Another skill that examiners value is the ability to synthesise and draw appropriate links to other relevant debates and themes. For example, if you end up taking both the Rural Development and Urbanisation courses, you are sure to encounter opportunities to draw on both courses. The core course in Social Policy, Planning & Participation in Developing Countries encompasses many cross-cutting issues that you can draw on for other courses and vice versa. Put simply, examiners appreciate a versatile yet judicious use of academic knowledge.

Past exam papers and the course lecture and seminar outlines tend to be good indicators of what is likely to be examined. The exam questions are set by your lecturers, and any change in staffing tends to be discernable when comparing past papers.  If it is the first year that a lecturer is teaching a course, the seminar outline will offer the best guidance.

This link between the seminars and exams is also worth keeping in mind when choosing and preparing your seminar presentations. Students are generally expected to present on one or two seminar sessions per course (for half-unit courses this will generally only be once). Presentations are mostly done in pairs and students choose their topics in the first few weeks.

Presentations are not graded, but provide valuable practice and can also provide a head-start in your exam preparation. At times, students will “shy away” from presenting a second time, especially towards the busier end of the second term. Yet time spent on seminar presentations is also exam preparation, and the discussions that follow a presentation are a great opportunity to get some feedback on your ideas.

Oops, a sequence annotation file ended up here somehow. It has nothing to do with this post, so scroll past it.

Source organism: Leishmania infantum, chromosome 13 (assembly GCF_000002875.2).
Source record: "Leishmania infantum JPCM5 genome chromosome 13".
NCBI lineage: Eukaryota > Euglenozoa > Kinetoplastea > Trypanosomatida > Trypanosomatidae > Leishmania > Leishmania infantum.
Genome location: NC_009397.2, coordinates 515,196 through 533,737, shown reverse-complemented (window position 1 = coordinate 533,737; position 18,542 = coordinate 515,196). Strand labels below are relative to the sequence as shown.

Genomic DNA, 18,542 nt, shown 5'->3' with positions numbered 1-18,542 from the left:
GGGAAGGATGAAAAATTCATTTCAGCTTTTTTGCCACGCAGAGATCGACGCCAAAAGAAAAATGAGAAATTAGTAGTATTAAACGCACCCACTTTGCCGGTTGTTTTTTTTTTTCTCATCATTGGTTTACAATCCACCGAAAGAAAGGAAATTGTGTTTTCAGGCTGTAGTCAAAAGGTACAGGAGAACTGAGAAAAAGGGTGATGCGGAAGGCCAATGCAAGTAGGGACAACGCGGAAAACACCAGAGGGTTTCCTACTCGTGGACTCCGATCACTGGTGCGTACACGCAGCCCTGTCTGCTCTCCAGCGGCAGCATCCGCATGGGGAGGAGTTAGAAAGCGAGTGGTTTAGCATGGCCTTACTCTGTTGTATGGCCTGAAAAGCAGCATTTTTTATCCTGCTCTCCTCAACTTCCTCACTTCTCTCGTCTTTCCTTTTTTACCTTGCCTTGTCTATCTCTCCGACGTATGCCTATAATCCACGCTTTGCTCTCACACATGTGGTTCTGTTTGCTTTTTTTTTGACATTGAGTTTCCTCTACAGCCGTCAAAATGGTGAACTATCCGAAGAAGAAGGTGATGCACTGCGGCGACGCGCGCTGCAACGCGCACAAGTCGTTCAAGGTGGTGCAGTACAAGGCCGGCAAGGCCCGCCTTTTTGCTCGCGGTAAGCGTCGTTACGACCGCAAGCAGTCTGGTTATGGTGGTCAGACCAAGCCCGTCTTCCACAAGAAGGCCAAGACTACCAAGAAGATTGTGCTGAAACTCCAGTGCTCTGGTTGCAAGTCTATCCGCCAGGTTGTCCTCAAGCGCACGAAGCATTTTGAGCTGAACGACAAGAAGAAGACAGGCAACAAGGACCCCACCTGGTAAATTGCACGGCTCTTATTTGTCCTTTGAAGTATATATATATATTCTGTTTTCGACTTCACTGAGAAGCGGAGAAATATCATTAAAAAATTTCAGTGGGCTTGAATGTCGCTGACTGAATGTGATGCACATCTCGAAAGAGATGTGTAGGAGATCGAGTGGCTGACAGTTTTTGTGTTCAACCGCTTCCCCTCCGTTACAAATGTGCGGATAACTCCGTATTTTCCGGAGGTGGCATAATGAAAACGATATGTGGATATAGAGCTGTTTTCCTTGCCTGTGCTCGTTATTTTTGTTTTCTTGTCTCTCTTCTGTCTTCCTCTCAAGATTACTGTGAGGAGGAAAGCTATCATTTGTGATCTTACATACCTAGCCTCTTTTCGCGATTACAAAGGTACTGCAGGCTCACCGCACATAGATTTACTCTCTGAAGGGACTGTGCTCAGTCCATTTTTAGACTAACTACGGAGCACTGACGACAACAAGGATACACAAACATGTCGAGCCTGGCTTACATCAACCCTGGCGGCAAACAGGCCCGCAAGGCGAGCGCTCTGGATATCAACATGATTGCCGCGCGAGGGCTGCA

Beyond that your presentation will obviously be better and result in a more interesting experience for everyone. Most people will also feel much more comfortable presenting something they know they have put effort into. The quality of the seminar presentations (admittedly mine included) was, at times, disappointing. The lecturers facilitate the seminar, but as seminars are student-lead it really is up to you to assure their quality. It is worth keeping in mind that preparation is also important if you are not presenting. In all likelihood you will not be able to cover the readings for every seminar, but it is worth at least covering the essential readings. If the group as a whole is prepared, the seminar discussions naturally tend to be far more interesting.

Discussions with others on the course are another very effective way of learning, and many find exchanging essays and reading notes a useful way of filling gaps in their exam preparation. It is perhaps important to remark that the school generally attracts pretty competitive students. This seems to vary greatly across departments and degrees, and I found the atmosphere on this course to have been far more cooperative than on my undergraduate course. Therefore it seems worthwhile emphasising that students are not in competition; any number of students can obtain a distinction as long as their performance is excellent. In my opinion sharing your work can only be of benefit. It encourages others to do the same and you are bound to come across something of interest, be it a line of argument or a simple reference.

Students will also be required to write a dissertation, which your tutor will help you substantiate. However dissertations at the LSE rely on the student’s initiative and it is best to start thinking and reading about an eventual topic early on. Don’t hesitate to approach other lecturers throughout the school to discuss your ideas. Most will take the time if you’re well prepared.